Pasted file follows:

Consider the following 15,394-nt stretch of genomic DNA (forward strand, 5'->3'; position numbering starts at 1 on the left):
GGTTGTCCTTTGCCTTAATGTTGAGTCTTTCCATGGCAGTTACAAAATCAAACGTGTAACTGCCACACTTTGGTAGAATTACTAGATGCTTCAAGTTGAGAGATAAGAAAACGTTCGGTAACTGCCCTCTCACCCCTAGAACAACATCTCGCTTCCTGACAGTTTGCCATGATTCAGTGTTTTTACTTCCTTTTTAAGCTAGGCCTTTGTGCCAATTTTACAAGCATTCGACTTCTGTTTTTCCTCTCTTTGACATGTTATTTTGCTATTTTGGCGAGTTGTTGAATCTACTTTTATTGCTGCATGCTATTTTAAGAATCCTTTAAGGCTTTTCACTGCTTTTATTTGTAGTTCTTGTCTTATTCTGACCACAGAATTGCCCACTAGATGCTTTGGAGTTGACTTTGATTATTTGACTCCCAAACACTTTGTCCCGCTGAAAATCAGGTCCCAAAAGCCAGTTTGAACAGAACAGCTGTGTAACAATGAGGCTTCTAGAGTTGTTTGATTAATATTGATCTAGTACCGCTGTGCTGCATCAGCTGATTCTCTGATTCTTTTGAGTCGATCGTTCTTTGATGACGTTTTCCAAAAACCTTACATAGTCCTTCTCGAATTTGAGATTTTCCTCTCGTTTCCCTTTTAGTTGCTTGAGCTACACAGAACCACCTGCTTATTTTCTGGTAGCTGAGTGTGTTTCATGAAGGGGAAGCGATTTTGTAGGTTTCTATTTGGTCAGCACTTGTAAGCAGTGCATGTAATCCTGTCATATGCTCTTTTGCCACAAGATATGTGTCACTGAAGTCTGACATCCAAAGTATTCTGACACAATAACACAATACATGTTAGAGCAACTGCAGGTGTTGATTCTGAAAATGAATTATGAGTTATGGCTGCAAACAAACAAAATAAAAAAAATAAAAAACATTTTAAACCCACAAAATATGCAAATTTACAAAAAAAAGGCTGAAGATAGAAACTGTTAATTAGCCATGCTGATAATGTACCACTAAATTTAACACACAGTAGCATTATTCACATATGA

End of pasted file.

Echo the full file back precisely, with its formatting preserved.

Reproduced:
Consider the following 15,394-nt stretch of genomic DNA (forward strand, 5'->3'; position numbering starts at 1 on the left):
GGTTGTCCTTTGCCTTAATGTTGAGTCTTTCCATGGCAGTTACAAAATCAAACGTGTAACTGCCACACTTTGGTAGAATTACTAGATGCTTCAAGTTGAGAGATAAGAAAACGTTCGGTAACTGCCCTCTCACCCCTAGAACAACATCTCGCTTCCTGACAGTTTGCCATGATTCAGTGTTTTTACTTCCTTTTTAAGCTAGGCCTTTGTGCCAATTTTACAAGCATTCGACTTCTGTTTTTCCTCTCTTTGACATGTTATTTTGCTATTTTGGCGAGTTGTTGAATCTACTTTTATTGCTGCATGCTATTTTAAGAATCCTTTAAGGCTTTTCACTGCTTTTATTTGTAGTTCTTGTCTTATTCTGACCACAGAATTGCCCACTAGATGCTTTGGAGTTGACTTTGATTATTTGACTCCCAAACACTTTGTCCCGCTGAAAATCAGGTCCCAAAAGCCAGTTTGAACAGAACAGCTGTGTAACAATGAGGCTTCTAGAGTTGTTTGATTAATATTGATCTAGTACCGCTGTGCTGCATCAGCTGATTCTCTGATTCTTTTGAGTCGATCGTTCTTTGATGACGTTTTCCAAAAACCTTACATAGTCCTTCTCGAATTTGAGATTTTCCTCTCGTTTCCCTTTTAGTTGCTTGAGCTACACAGAACCACCTGCTTATTTTCTGGTAGCTGAGTGTGTTTCATGAAGGGGAAGCGATTTTGTAGGTTTCTATTTGGTCAGCACTTGTAAGCAGTGCATGTAATCCTGTCATATGCTCTTTTGCCACAAGATATGTGTCACTGAAGTCTGACATCCAAAGTATTCTGACACAATAACACAATACATGTTAGAGCAACTGCAGGTGTTGATTCTGAAAATGAATTATGAGTTATGGCTGCAAACAAACAAAATAAAAAAAATAAAAAACATTTTAAACCCACAAAATATGCAAATTTACAAAAAAAAGGCTGAAGATAGAAACTGTTAATTAGCCATGCTGATAATGTACCACTAAATTTAACACACAGTAGCATTATTCACATATGA